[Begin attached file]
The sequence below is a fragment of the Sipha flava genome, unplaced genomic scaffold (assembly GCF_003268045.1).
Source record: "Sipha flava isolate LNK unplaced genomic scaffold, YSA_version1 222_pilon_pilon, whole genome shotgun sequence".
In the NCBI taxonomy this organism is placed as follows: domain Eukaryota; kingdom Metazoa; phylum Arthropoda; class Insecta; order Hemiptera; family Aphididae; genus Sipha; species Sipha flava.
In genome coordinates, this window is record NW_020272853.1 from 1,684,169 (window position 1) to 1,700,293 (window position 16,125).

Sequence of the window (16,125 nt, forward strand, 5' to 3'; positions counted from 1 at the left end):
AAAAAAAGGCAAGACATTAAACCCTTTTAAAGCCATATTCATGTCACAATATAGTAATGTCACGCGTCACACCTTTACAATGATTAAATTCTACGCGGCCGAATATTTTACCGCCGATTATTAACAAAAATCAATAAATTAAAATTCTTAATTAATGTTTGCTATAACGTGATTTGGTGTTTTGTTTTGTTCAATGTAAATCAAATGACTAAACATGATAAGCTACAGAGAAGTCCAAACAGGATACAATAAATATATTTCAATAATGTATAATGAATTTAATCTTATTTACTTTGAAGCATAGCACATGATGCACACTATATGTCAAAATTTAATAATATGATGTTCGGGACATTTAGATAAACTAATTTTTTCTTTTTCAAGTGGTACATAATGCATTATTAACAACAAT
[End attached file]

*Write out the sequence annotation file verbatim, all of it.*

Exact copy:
The sequence below is a fragment of the Sipha flava genome, unplaced genomic scaffold (assembly GCF_003268045.1).
Source record: "Sipha flava isolate LNK unplaced genomic scaffold, YSA_version1 222_pilon_pilon, whole genome shotgun sequence".
In the NCBI taxonomy this organism is placed as follows: domain Eukaryota; kingdom Metazoa; phylum Arthropoda; class Insecta; order Hemiptera; family Aphididae; genus Sipha; species Sipha flava.
In genome coordinates, this window is record NW_020272853.1 from 1,684,169 (window position 1) to 1,700,293 (window position 16,125).

Sequence of the window (16,125 nt, forward strand, 5' to 3'; positions counted from 1 at the left end):
AAAAAAAGGCAAGACATTAAACCCTTTTAAAGCCATATTCATGTCACAATATAGTAATGTCACGCGTCACACCTTTACAATGATTAAATTCTACGCGGCCGAATATTTTACCGCCGATTATTAACAAAAATCAATAAATTAAAATTCTTAATTAATGTTTGCTATAACGTGATTTGGTGTTTTGTTTTGTTCAATGTAAATCAAATGACTAAACATGATAAGCTACAGAGAAGTCCAAACAGGATACAATAAATATATTTCAATAATGTATAATGAATTTAATCTTATTTACTTTGAAGCATAGCACATGATGCACACTATATGTCAAAATTTAATAATATGATGTTCGGGACATTTAGATAAACTAATTTTTTCTTTTTCAAGTGGTACATAATGCATTATTAACAACAAT